The talented Bennett fuels her fiction with secrets—first in her lauded debut, The Mothers (2016), and now in the assured and magnetic story of the Vignes sisters, light-skinned women parked on opposite sides of the color line. Desiree, the “fidgety twin,” and Stella, “a smart, careful girl,” make their break from stultifying rural Mallard, Louisiana, becoming 16-year-old runaways in 1954 New Orleans. The novel opens 14 years later as Desiree, fleeing a violent marriage in D.C., returns home with a different relative: her 8-year-old daughter, Jude. The gossips are agog: “In Mallard, nobody married dark....Marrying a dark man and dragging his blueblack child all over town was one step too far.” Desiree's decision seals Jude’s misery in this “colorstruck” place and propels a new generation of flight: Jude escapes on a track scholarship to UCLA. Tending bar as a side job in Beverly Hills, she catches a glimpse of her mother’s doppelgänger. Stella, ensconced in white society, is shedding her fur coat. Jude, so black that strangers routinely stare, is unrecognizable to her aunt. All this is expertly paced, unfurling before the book is half finished; a reader can guess what is coming. Bennett is deeply engaged in the unknowability of other people and the scourge of colorism. The scene in which Stella adopts her white persona is a tour de force of doubling and confusion. It calls up Toni Morrison’s The Bluest Eye, the book's 50-year-old antecedent. Bennett's novel plays with its characters' nagging feelings of being incomplete—for the twins without each other; for Jude’s boyfriend, Reese, who is trans and seeks surgery; for their friend Barry, who performs in drag as Bianca. Bennett keeps all these plot threads thrumming and her social commentary crisp. In the second half, Jude spars with her cousin Kennedy, Stella's daughter, a spoiled actress.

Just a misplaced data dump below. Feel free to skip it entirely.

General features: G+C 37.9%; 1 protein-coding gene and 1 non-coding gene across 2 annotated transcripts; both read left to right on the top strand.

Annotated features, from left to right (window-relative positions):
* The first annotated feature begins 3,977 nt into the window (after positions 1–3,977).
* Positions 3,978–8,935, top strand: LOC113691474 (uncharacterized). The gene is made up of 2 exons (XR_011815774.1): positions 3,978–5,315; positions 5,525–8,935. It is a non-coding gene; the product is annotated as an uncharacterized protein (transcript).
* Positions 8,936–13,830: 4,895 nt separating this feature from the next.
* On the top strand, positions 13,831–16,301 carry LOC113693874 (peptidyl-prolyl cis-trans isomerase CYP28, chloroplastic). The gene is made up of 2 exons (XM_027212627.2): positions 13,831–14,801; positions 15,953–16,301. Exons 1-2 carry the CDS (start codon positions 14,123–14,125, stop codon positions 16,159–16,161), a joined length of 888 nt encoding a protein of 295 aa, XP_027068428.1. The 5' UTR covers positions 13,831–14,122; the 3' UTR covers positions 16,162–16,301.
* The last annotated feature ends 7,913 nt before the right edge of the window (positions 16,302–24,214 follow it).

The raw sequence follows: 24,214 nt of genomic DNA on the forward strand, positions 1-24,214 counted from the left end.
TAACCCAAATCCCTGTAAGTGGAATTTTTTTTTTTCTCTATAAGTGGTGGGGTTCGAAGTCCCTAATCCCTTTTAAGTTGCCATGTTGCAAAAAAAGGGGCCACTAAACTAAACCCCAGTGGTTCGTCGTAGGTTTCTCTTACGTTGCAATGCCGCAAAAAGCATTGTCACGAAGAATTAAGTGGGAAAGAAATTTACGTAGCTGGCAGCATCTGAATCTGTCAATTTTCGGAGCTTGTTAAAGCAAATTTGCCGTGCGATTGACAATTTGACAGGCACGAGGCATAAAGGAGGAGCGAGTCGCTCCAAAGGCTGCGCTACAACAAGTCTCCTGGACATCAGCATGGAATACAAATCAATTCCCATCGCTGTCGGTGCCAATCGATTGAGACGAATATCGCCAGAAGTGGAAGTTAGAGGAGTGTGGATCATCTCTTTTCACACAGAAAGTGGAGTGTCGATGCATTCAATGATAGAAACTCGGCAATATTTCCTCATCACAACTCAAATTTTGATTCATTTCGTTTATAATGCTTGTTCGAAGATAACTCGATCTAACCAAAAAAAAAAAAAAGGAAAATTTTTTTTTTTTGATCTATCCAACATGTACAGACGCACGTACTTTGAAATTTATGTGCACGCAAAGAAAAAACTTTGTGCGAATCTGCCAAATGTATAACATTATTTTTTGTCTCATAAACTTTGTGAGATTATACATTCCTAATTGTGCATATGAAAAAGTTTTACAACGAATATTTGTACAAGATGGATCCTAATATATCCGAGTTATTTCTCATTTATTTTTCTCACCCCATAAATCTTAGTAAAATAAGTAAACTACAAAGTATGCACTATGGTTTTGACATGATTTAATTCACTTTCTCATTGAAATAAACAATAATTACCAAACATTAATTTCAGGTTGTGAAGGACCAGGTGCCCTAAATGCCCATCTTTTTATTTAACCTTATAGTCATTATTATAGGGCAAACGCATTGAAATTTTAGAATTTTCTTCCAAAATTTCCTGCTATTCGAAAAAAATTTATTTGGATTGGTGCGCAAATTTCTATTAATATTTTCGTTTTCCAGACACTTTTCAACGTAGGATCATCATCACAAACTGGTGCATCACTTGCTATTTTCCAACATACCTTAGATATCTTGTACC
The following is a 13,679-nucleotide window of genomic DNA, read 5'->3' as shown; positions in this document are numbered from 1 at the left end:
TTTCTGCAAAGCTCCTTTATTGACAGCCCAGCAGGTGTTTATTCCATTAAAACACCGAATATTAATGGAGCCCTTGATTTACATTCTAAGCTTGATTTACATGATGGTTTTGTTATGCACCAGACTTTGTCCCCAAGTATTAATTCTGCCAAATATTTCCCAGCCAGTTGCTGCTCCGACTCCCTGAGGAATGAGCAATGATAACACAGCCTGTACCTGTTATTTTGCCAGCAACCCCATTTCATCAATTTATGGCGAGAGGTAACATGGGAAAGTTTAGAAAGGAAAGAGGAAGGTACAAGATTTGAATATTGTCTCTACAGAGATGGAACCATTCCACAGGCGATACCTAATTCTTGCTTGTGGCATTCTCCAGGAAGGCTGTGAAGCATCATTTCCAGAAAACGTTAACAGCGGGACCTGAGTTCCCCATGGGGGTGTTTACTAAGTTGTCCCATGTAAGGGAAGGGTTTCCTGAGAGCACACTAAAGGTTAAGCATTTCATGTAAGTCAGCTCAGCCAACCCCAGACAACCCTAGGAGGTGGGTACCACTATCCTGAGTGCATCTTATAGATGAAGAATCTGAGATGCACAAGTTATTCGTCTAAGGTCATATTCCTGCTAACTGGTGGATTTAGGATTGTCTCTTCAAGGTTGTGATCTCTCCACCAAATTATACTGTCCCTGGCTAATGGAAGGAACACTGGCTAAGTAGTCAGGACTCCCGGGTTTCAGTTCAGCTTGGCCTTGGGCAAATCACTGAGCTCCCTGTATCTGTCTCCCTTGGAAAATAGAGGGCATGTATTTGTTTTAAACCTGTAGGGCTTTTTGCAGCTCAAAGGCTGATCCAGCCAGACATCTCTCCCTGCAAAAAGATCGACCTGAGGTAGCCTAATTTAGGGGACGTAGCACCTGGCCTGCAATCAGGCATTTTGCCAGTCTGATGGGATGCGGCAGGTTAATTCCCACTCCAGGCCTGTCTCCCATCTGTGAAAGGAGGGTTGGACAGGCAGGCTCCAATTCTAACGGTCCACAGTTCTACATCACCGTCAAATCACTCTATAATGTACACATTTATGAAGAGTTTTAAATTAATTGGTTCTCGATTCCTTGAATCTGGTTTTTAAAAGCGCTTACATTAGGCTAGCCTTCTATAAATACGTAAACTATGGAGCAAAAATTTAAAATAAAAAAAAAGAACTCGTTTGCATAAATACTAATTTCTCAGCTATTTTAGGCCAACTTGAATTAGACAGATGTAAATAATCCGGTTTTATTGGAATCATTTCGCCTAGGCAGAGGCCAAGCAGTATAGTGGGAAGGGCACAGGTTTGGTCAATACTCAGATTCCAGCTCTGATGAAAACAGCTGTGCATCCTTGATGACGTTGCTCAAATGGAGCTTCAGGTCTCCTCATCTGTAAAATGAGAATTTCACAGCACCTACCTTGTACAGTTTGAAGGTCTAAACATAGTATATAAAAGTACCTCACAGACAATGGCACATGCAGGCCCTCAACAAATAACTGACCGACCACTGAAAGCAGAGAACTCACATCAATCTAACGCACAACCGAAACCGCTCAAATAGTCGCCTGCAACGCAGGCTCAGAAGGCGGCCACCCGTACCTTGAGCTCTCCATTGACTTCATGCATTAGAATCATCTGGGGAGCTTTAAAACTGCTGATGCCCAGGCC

Kin “[find] each other’s lives inscrutable” in this rich, sharp story about the way identity is formed.

Pub Date: June 2, 2020

ISBN: 978-0-525-53629-1

Page Count: 352

Publisher: Riverhead

Review Posted Online: March 15, 2020

Kirkus Reviews Issue: April 1, 2020

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More Hallmarkiana, from a shameless expert in the genre.

THE RESCUE

High-stakes weepmeister Sparks (A Walk to Remember, 1999, etc.) opts for a happy ending his fourth time out. His writing has improved—though it's still the equivalent of paint-by-numbers—and he makes use this time of at least a vestige of credible psychology.

That vestige involves the deep dark secret—it has something to do with his father's death when son Taylor was nine—that haunts kind, good 36-year-old local contractor Taylor McAden and makes him withdraw from relationships whenever they start getting serious enough to maybe get permanent. He's done this twice before, and now he does it again with pretty and sweet single mother Denise Holton, age 29, who's moved from Atlanta to Taylor's town of Edenton, North Carolina, in order to devote her time more fully to training her four-year-old son Kyle to overcome the peculiar impediment he has that keeps him from achieving normal language acquisition. Okay? When Denise has a car accident in a bad storm, she's rescued by volunteer fireman Taylor—who also rescues little Kyle after he wanders away from his injured mom in the storm. Love blooms in the weeks that follow—until Taylor suddenly begins putting on the brakes. What is it that holds him back, when there just isn't any question but that he loves Denise and vice versa-not to mention that he's "great" with Kyle, just like a father? It will require a couple of near-death experiences (as fireman Taylor bravely risks his life to save others); emotional steadiness from the intelligent, good, true Denise; and the terrible death of a dear and devoted friend before Taylor will come to the point at last of confiding to Denise the terrible memory of how his father died—and the guilt that's been its legacy to Taylor. The psychological dam broken, love will at last be able to flow.

More Hallmarkiana, from a shameless expert in the genre.

Pub Date: Sept. 19, 2000

ISBN: 0-446-52550-2

Page Count: 352

Publisher: N/A

Review Posted Online: May 20, 2010

Kirkus Reviews Issue: July 15, 2000